by Leigh Lundin
My friend Micheline wrote that Umberto Eco is rewriting his famous book The Name of the Rose to make it more "accessible". The announcement surprised me.
When I think of inaccessible, Thomas Pynchon comes to mind. Mention impenetrable and several Beat Generation authors (when they weren’t killing one another) surface, William S Burroughs, Jack Kerouac, perhaps Allen Ginsberg. Speak of inscrutable, expatriates float to the top, say Aleksandr Solzhenitsyn and T.S. Eliot. Then there are the wreak-havoc-with-my-ADD trilogy authors, Mervyn Peake (Gormenghast Trilogy) and Stephen R. Donaldson (Thomas Covenant, the Unbeliever).
But surely not The Name of the Rose? It’s been a long time since I’ve read it, but apparently it’s true as article after article attests. The only mention of Eco’s rewriting project I’ve found is in Italian, but Google provides a not-so-bad translation. For the moment, I’ll reserve judgment until The Rose version 2.0 comes out.
While Umberto Eco is responding to readers after publication, I’d like to hear from readers before. Read on.
When I was a little kid, the household roused at five in the morning for bathing and breakfast, for milking, feeding, and boarding the school bus. Part of winter routines was an underscore of the radio featuring the farm report and commodities futures, chats from the eloquent Paul Harvey and Earl Nightingale, and Minute Mysteries, successor of the 1940s’ Five Minute Mysteries. In truth, two of those five minutes comprised organ music, embedded to let a radio engineer dial down the organ while an announcer described the irresistible advantages of their sponsors’ products.
Years later, a girlfriend and I put our feet up and read Donald Sobol’s Two Minute Mysteries, where Dr. Haledjian solves a crime or conundrum in 300 words or less. As much as I enjoyed the challenge, the majority of the stories didn’t prove wonderfully satisfying, but they were the best game in town.
Sobol’s stories are the most popular of this sub-genre where several writers have dabbled in one, two, three, four, five, six, ten, twelve, and twenty minute mysteries. When I discussed these with Dale Andrews, he pointed out Ellery Queen Mystery Magazine once published similar ‘puzzle stories’. I would eventually learn John Floyd specializes in exactly these kinds of stories, snappy 700-word gems feasted upon by millions of readers.
The formats follow a formula: The author sets the scene and the premise, then pauses to allow the reader or listener a chance to answer before the detective presents his solution. Success depends upon careful listening or reading and realizing that if you’re driving eastward, you aren’t likely to be blinded by the late afternoon sun. Occasionally plot devices hinge upon knowledge of trivia such that one kind of plant has thorns and another doesn’t. Often the trick is to catch a character in a lie, after which the radio detective gleefully announces the lie proves guilt with the direst consequences: "Everyone knows you don’t wear brown shoes with a black suit, Mr. Mangle, but we’ll fashion a necktie suitable for hanging."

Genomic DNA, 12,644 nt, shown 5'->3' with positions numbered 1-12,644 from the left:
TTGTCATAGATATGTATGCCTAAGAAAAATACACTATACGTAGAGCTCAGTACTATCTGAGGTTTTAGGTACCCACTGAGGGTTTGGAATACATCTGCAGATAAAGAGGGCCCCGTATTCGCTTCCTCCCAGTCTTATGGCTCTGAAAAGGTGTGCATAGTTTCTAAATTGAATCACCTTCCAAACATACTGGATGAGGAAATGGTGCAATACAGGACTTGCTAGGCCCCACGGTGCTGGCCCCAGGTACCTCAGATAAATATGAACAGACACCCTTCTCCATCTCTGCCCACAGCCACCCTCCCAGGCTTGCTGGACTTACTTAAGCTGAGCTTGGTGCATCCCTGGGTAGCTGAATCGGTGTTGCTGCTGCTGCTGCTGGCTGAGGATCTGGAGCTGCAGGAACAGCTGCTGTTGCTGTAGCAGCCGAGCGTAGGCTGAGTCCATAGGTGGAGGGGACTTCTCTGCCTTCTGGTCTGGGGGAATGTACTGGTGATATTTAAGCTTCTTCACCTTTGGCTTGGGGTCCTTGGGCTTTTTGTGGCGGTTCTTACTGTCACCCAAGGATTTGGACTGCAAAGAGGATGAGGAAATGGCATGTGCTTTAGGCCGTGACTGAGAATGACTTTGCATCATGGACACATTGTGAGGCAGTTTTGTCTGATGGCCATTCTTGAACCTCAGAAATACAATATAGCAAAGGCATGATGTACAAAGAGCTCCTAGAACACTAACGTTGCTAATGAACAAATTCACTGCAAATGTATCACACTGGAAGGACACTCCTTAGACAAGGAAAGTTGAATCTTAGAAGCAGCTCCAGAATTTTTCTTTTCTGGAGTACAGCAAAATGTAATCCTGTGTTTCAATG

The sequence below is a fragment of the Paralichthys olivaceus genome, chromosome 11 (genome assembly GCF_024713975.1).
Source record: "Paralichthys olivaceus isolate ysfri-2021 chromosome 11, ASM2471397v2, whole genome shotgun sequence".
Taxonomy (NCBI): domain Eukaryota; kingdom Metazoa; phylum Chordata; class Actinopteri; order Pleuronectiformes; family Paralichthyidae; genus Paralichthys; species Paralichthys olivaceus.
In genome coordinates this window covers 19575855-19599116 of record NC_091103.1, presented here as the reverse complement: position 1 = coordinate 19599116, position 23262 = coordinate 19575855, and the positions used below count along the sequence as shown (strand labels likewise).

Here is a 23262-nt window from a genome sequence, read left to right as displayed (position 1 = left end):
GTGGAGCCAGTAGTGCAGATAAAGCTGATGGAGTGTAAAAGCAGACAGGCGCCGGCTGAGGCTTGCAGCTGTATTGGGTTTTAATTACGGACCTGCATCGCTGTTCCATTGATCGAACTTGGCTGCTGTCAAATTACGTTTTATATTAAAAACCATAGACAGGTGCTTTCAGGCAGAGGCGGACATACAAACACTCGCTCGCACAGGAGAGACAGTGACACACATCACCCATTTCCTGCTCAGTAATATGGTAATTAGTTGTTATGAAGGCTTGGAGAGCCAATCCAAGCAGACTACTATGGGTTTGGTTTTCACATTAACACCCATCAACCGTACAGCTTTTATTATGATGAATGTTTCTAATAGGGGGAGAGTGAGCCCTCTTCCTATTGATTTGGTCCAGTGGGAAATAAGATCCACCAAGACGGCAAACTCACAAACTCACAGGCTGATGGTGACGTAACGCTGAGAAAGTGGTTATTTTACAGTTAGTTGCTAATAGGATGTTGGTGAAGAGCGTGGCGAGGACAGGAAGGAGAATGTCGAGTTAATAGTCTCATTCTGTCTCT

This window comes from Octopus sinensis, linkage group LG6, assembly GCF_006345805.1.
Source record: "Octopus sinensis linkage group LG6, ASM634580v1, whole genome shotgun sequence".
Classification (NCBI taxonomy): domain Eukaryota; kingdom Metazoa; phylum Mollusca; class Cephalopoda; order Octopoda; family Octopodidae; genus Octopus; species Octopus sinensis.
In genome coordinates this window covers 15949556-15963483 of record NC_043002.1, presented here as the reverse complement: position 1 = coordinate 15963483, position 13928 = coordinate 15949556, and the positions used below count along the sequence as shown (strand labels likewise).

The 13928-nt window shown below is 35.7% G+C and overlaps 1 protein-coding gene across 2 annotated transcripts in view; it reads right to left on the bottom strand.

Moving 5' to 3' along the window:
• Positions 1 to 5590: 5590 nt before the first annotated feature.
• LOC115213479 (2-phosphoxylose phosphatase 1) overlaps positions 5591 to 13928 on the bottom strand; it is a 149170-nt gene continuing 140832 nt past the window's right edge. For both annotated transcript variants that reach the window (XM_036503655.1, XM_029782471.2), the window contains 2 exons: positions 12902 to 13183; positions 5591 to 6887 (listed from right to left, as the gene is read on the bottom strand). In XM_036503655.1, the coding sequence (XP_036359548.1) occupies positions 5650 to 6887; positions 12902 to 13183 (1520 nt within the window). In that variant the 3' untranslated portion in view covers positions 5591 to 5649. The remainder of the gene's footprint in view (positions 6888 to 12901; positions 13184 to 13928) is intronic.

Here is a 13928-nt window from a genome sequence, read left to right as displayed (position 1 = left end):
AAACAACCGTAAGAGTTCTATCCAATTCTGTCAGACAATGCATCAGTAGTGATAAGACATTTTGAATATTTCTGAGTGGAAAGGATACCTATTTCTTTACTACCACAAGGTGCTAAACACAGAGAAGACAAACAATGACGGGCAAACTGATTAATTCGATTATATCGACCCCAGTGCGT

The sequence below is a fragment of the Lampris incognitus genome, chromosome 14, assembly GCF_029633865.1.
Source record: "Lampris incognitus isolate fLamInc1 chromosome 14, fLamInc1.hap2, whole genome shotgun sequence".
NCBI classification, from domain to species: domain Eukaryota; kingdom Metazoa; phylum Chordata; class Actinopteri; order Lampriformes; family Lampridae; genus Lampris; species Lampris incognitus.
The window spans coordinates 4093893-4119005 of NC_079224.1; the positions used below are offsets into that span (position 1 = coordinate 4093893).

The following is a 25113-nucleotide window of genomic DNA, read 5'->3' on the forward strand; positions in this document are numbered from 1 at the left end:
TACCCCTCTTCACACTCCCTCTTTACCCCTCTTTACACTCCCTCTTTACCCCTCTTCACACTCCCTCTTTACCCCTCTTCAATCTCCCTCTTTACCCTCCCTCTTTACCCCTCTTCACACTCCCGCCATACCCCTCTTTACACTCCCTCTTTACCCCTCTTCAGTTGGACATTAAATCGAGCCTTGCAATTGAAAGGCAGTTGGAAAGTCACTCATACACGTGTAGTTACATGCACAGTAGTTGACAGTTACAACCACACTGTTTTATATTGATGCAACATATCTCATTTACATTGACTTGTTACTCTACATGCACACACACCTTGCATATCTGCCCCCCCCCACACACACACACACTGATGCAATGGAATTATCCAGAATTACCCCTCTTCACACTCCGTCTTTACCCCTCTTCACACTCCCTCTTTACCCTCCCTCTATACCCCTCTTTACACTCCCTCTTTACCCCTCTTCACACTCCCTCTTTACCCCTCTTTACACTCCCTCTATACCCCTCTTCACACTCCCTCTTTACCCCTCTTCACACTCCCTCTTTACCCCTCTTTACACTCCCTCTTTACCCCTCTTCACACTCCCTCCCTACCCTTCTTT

Liking the puzzle concept better than the stories themselves, I longed to take a stab at ’em. Most minute mystery word counts are remarkably consistent, but I didn’t want stories overly constrained.
My goal was a rounded mystery with characterization, a five to ten minute mystery with flexibility to run long or short as the clues dictated. If a plot could be told in 800 words, fine, but if one ran to 1800 or even 2800, that was okay, too. I debated what to call them, thinking of mini-mysteries, vignette mysteries, and thanks to a suggestion settled upon Brief Cases.
In these early exercises, I developed a detective named Mickey Chadwick, a cop from a family of cops whom we sometimes encounter. I’m not sure the moniker ‘Mickey’ is sealed in stone, but he may be stuck with the name.
We meet him as a detective sergeant, but gunshot injuries force him out of the profession he loves. He returns to school, where he becomes a professor of criminalistics at his university’s Police Institute (loosely based on the SPI at the University of Kentucky) and a crime consultant.
Like the reader, he’s mainly an armchair detective, so he’ll hear the same clues we do. From time to time he may need more research, which hints the reader may wish to google a topic.
Chadwick’s stories strive to avoid obscurities like "Everyone knows a Mojave rattler’s toxins differ from other rattlesnakes." If a plot hinges on arcane facts that only hamster lovers might know, (1) the narrative attempts to lay a foundation for what might seem abstruse and (2) the story also offers readers an alternative way to solve the mystery.
Smelling Like a Rose
Some novelists seek ‘beta readers’– fans who read and critique stories before publication– but I don’t recall any of my CB colleagues seeking such feedback from early readers. Me, I could use the help. I need a trusted voice that says this works and that doesn’t, go with this but not that.
If you’d like to be a voice, your input is welcome. If you’d like to sample a couple of stories, you can comment here on CB (making sure we have your correct eMail address), or drop me a note at
brief.cases (at) mail (dot) com